When you run the program in SAS/IML Studio, the graphics are displayed on your PC monitor. So how did I create an animated GIF to embed in this blog post? It was surprisingly easy! In the IMLPlus program, the on-screen graph is controlled through a Java variable called plot. You can use the SaveToFile method to create a bitmap version of the graph. If you call that method within the loop that updates the graph for each new generation of automata, you get a sequence of bitmaps in some local directory, like this:

```path = 'C:TempAnimGifLife'; /* directory to store images */ plot.SaveToFile(path+"Life000.bmp"); /* save the initial configuration */ do i = 1 to nGenerations; /* for each new generation */ run update_generation( grid ); /* compute new configuration for automata */ run Grid2Selection( dobj, grid ); /* update the selected observations */ plot.SetTitleText("Game of Life: Generation = "+char(i,3)); /* update title */ suffix = trim(putn(i, "Z3.")); /* 001, 002, ..., 100 */ plot.SaveToFile(path+"Life"+suffix+".bmp"); /* save image to Life001.bmp */ end;```

After creating 100 bitmap images in a directory, you can create an animated GIF by using a program that stitches the images together in sequence. I used a freeware Java program called GiftedMotion, which does not require you to install any software. Just download the JAR file to your desktop, double click, and navigate to the directory that contains the images.

Today is my 500th blog post for The DO Loop. I decided to celebrate by doing what I always do: discuss a statistical problem and show how to solve it by writing a program in SAS.

Two ways to parameterize the lognormal distribution

I recently blogged about the relationship between the parameters in the lognormal family and the underlying normal family. This inspired me to look closer into how the mean and standard deviation of the normal distribution are related to the mean and standard deviation of the lognormal distribution.

Recall that if X ~ N(μ, σ) is normally distributed with parameters μ and σ, then Y = exp(X) is lognormally distributed with the same parameters. The mean of Y is m = exp(μ + σ2/2) and the variance is v = (exp(σ2) -1) exp(2μ + σ2). As usual, the standard deviation of Y is sqrt(v).

These formulas establish a one-to-one (and therefore invertible) relationship between the central moments (means and standard deviations) of the normal and lognormal distributions. If you have the lognormal parameters (m, sqrt(v)), you can compute the corresponding normal parameters, and vice versa. The formulas for μ and σ as functions of m and v are μ = ln(m2 / φ) and σ = sqrt( ln(φ2 / m2) ) where φ = sqrt(v + m2). You can think of these formulas as defining a function, F, that maps (m, sqrt(v)) values into (μ, σ) values.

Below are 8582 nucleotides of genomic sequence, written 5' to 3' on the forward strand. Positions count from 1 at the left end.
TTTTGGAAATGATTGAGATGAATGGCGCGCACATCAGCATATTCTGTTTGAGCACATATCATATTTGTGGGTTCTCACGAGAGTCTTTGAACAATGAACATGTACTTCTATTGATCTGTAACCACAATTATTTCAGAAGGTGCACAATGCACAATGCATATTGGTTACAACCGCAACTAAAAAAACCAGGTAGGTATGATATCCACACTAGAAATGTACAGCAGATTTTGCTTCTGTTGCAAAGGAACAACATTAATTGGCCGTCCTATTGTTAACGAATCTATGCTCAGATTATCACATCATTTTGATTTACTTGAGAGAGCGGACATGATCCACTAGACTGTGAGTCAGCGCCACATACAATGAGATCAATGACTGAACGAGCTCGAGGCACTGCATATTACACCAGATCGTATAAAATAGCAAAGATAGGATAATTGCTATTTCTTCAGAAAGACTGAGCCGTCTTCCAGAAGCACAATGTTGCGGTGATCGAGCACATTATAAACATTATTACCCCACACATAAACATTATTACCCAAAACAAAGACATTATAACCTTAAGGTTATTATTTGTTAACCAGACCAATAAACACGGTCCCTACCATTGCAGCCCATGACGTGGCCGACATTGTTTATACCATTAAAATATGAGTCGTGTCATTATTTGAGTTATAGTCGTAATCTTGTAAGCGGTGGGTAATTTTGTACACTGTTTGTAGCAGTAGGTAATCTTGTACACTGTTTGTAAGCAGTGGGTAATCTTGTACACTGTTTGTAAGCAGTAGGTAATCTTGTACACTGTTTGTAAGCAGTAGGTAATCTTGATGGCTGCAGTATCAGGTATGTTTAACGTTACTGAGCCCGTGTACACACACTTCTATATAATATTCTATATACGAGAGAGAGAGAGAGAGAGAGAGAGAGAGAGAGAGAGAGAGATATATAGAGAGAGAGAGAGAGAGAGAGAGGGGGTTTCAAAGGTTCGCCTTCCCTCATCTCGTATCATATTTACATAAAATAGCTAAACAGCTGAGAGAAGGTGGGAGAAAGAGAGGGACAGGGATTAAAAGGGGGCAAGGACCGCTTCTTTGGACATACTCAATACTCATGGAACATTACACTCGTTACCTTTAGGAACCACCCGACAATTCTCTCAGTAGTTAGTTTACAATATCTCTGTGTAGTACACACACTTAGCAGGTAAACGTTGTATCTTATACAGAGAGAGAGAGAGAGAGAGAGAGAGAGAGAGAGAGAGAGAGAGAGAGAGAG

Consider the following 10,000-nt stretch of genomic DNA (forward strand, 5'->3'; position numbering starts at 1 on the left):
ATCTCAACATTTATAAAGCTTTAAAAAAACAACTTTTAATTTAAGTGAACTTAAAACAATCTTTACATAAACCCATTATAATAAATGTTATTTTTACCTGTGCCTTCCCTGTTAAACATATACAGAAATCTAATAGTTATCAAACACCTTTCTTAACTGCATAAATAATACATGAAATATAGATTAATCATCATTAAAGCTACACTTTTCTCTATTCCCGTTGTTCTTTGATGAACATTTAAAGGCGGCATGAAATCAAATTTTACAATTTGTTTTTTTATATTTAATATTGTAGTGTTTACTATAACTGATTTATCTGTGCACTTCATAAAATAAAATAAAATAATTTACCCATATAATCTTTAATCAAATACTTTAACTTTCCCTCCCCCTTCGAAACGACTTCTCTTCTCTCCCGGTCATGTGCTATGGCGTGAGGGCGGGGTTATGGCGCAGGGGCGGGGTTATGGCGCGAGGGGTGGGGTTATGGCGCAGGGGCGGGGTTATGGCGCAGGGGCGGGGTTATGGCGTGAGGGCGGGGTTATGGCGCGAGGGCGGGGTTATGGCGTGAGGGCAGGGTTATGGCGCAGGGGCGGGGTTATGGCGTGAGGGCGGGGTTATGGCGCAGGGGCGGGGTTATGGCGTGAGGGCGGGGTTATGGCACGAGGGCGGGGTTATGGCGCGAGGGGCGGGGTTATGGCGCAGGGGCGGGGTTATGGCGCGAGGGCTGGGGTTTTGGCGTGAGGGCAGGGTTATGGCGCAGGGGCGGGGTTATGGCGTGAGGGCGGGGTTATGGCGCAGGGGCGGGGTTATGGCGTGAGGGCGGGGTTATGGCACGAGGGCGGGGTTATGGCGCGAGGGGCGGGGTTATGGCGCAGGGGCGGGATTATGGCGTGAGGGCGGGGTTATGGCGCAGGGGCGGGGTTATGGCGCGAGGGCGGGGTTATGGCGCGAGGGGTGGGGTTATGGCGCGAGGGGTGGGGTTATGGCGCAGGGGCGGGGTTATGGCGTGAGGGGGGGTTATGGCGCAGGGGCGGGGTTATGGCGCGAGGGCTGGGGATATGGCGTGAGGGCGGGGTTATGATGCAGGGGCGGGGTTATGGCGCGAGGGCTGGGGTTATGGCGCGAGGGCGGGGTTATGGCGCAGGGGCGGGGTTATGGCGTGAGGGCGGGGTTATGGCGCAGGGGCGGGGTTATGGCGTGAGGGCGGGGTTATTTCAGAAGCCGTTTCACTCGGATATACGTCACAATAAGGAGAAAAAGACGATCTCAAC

What does this mapping tell us about the relationship between the central moments of the normal and lognormal distributions? What is the geometry of the transformation that maps one set of means and standard deviations to the other?

If F is the function that gives (μ, σ) as a function of (m, sqrt(v), you can visualize F by using the graphic to the left. (Click to enlarge.) The grid in the upper part of the picture represents a uniform mesh [1,30] x [1,30] in the domain of F. These are means and standard deviations for lognormal distributions. Vertical lines (m is constant) are drawn in red; horizontal lines (v is constant) are drawn in blue. The corresponding (μ, σ) values (the image of the grid under F) are shown in the bottom part of the picture. The bottom picture shows the mean and standard deviation of the corresponding normal distributions.

By looking at the scale of the graphs, you can see that the transformation is highly contractive on this domain. The function maps a huge rectangle (841 square units) into a little wing-shaped region whose area is about 11 square units. The contraction is especially strong when the lognormal parameters m and v are large. For example the entire right half of the grid in the domain of F (where m ≥ 15) is mapped into a tiny area near (μ,σ)=(3,0.5) in the range.

This fact is not too surprising because the inverse mapping (F–1) is exponential, and therefore highly expansive. Nevertheless, it is illuminating to see the strength of the contraction. For example, the following graphic "zooms in" on an area of the domain that is centered near the point (m, sqrt(v)) = (22.5, 11.5), which is the approximate pre-image of (μ, σ) = (3, 0.5). The parallelogram in the domain of F is mapped to a tiny square that is centered near (μ, σ) = (3, 0.5). On this scale, the mapping is well-approximated by its linearization, which is the Jacobian matrix of first derivatives. The determinant of the Jacobian matrix at the point (m, sqrt(v) = (22.5, 11.5) is about 1/600, which means that the big parallelogram on the left has about 600 times the area of the tiny square on the right. (In the illustration, the square is not drawn to scale.)